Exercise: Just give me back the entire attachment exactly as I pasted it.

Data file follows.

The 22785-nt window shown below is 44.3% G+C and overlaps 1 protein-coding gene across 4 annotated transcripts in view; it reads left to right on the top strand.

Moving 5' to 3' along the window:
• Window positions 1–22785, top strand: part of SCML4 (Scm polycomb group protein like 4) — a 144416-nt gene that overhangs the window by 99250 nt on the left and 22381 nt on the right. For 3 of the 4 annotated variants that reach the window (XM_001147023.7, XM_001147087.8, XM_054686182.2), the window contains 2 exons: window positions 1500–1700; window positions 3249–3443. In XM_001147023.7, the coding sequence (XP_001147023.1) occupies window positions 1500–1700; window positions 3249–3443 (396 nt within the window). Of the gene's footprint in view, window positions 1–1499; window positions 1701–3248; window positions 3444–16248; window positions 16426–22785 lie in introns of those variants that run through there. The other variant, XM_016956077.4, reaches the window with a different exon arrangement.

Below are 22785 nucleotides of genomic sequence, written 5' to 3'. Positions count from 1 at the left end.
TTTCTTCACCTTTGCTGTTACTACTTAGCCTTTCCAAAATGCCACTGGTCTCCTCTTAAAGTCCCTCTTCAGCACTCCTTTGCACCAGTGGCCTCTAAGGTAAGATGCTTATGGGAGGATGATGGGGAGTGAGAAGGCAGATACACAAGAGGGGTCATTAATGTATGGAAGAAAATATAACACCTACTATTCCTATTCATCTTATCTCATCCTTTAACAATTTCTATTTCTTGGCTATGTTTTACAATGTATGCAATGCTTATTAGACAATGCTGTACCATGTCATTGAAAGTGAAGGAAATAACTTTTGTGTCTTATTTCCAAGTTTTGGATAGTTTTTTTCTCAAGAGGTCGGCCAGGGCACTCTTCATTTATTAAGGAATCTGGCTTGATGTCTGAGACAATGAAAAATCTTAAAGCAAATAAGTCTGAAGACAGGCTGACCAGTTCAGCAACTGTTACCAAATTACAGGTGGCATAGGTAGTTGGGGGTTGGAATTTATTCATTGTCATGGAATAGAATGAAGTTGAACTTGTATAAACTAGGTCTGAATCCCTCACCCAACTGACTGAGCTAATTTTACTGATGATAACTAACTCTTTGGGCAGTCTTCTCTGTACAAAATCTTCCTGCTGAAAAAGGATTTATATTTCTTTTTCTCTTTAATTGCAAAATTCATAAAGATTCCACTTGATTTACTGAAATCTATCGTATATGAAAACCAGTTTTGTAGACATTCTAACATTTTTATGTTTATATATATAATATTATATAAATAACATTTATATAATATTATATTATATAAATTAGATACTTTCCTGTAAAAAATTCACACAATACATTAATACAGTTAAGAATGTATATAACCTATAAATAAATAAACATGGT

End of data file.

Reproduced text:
The 22785-nt window shown below is 44.3% G+C and overlaps 1 protein-coding gene across 4 annotated transcripts in view; it reads left to right on the top strand.

Moving 5' to 3' along the window:
• Window positions 1–22785, top strand: part of SCML4 (Scm polycomb group protein like 4) — a 144416-nt gene that overhangs the window by 99250 nt on the left and 22381 nt on the right. For 3 of the 4 annotated variants that reach the window (XM_001147023.7, XM_001147087.8, XM_054686182.2), the window contains 2 exons: window positions 1500–1700; window positions 3249–3443. In XM_001147023.7, the coding sequence (XP_001147023.1) occupies window positions 1500–1700; window positions 3249–3443 (396 nt within the window). Of the gene's footprint in view, window positions 1–1499; window positions 1701–3248; window positions 3444–16248; window positions 16426–22785 lie in introns of those variants that run through there. The other variant, XM_016956077.4, reaches the window with a different exon arrangement.

Below are 22785 nucleotides of genomic sequence, written 5' to 3'. Positions count from 1 at the left end.
TTTCTTCACCTTTGCTGTTACTACTTAGCCTTTCCAAAATGCCACTGGTCTCCTCTTAAAGTCCCTCTTCAGCACTCCTTTGCACCAGTGGCCTCTAAGGTAAGATGCTTATGGGAGGATGATGGGGAGTGAGAAGGCAGATACACAAGAGGGGTCATTAATGTATGGAAGAAAATATAACACCTACTATTCCTATTCATCTTATCTCATCCTTTAACAATTTCTATTTCTTGGCTATGTTTTACAATGTATGCAATGCTTATTAGACAATGCTGTACCATGTCATTGAAAGTGAAGGAAATAACTTTTGTGTCTTATTTCCAAGTTTTGGATAGTTTTTTTCTCAAGAGGTCGGCCAGGGCACTCTTCATTTATTAAGGAATCTGGCTTGATGTCTGAGACAATGAAAAATCTTAAAGCAAATAAGTCTGAAGACAGGCTGACCAGTTCAGCAACTGTTACCAAATTACAGGTGGCATAGGTAGTTGGGGGTTGGAATTTATTCATTGTCATGGAATAGAATGAAGTTGAACTTGTATAAACTAGGTCTGAATCCCTCACCCAACTGACTGAGCTAATTTTACTGATGATAACTAACTCTTTGGGCAGTCTTCTCTGTACAAAATCTTCCTGCTGAAAAAGGATTTATATTTCTTTTTCTCTTTAATTGCAAAATTCATAAAGATTCCACTTGATTTACTGAAATCTATCGTATATGAAAACCAGTTTTGTAGACATTCTAACATTTTTATGTTTATATATATAATATTATATAAATAACATTTATATAATATTATATTATATAAATTAGATACTTTCCTGTAAAAAATTCACACAATACATTAATACAGTTAAGAATGTATATAACCTATAAATAAATAAACATGGT